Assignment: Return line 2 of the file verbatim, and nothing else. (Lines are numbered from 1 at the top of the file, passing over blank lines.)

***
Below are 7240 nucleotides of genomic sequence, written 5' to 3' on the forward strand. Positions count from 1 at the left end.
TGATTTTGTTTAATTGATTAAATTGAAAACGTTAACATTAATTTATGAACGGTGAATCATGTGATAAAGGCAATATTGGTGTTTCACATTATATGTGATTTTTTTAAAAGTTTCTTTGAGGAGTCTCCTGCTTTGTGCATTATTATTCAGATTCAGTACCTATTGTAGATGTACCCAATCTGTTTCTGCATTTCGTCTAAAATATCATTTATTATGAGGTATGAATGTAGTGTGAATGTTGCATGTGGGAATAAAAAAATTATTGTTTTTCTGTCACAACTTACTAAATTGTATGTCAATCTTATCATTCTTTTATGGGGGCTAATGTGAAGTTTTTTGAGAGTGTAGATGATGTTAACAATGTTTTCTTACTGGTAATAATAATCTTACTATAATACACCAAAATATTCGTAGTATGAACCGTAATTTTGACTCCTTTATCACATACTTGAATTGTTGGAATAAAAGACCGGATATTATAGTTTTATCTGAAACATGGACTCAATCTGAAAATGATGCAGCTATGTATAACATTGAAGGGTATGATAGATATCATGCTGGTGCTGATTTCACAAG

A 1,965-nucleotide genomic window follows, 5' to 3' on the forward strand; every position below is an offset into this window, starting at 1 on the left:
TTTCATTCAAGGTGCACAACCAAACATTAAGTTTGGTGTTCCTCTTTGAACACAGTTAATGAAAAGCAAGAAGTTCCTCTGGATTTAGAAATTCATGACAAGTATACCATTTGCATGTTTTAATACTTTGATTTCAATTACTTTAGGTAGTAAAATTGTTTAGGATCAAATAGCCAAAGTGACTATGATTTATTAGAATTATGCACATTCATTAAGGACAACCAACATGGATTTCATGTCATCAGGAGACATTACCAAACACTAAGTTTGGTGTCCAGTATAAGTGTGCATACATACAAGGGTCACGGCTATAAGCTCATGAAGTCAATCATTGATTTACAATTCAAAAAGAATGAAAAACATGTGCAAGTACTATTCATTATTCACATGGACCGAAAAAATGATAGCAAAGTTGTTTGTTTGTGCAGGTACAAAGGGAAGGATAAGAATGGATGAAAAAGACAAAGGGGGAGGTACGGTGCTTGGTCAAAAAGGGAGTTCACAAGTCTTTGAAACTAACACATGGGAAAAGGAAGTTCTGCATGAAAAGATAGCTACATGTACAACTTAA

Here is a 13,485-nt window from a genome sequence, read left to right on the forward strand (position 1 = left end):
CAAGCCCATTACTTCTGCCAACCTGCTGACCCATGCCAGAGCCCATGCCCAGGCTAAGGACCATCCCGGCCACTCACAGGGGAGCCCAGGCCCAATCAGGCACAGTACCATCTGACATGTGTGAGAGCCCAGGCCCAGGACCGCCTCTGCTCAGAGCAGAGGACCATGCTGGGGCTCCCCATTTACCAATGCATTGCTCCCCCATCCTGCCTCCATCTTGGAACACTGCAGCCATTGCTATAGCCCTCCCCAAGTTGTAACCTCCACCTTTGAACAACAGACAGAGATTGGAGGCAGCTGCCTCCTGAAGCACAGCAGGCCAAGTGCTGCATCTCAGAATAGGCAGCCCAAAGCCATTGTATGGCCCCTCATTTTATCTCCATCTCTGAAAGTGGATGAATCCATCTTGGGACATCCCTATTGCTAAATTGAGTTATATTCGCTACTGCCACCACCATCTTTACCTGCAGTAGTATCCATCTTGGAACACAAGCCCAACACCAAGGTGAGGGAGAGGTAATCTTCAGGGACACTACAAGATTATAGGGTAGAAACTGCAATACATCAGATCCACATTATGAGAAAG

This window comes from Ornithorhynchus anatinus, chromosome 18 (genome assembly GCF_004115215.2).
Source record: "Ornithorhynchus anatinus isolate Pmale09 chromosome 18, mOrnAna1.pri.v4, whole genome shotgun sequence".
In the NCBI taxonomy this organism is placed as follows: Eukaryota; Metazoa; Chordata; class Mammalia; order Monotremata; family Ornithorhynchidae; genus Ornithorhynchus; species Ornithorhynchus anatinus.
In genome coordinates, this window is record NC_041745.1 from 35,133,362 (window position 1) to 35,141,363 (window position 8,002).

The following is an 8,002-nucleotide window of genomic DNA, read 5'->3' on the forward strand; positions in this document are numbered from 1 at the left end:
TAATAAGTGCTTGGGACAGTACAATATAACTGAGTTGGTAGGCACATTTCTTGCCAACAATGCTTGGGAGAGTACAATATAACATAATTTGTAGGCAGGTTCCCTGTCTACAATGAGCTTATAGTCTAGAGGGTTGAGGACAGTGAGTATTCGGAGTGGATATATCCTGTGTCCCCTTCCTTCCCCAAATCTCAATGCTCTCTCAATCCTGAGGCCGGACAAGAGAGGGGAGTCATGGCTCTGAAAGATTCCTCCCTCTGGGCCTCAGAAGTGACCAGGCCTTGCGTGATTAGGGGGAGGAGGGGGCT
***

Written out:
TGATTTTGTTTAATTGATTAAATTGAAAACGTTAACATTAATTTATGAACGGTGAATCATGTGATAAAGGCAATATTGGTGTTTCACATTATATGTGATTTTTTTAAAAGTTTCTTTGAGGAGTCTCCTGCTTTGTGCATTATTATTCAGATTCAGTACCTATTGTAGATGTACCCAATCTGTTTCTGCATTTCGTCTAAAATATCATTTATTATGAGGTATGAATGTAGTGTGAATGTTGCATGTGGGAATAAAAAAATTATTGTTTTTCTGTCACAACTTACTAAATTGTATGTCAATCTTATCATTCTTTTATGGGGGCTAATGTGAAGTTTTTTGAGAGTGTAGATGATGTTAACAATGTTTTCTTACTGGTAATAATAATCTTACTATAATACACCAAAATATTCGTAGTATGAACCGTAATTTTGACTCCTTTATCACATACTTGAATTGTTGGAATAAAAGACCGGATATTATAGTTTTATCTGAAACATGGACTCAATCTGAAAATGATGCAGCTATGTATAACATTGAAGGGTATGATAGATATCATGCTGGTGCTGATTTCACAAG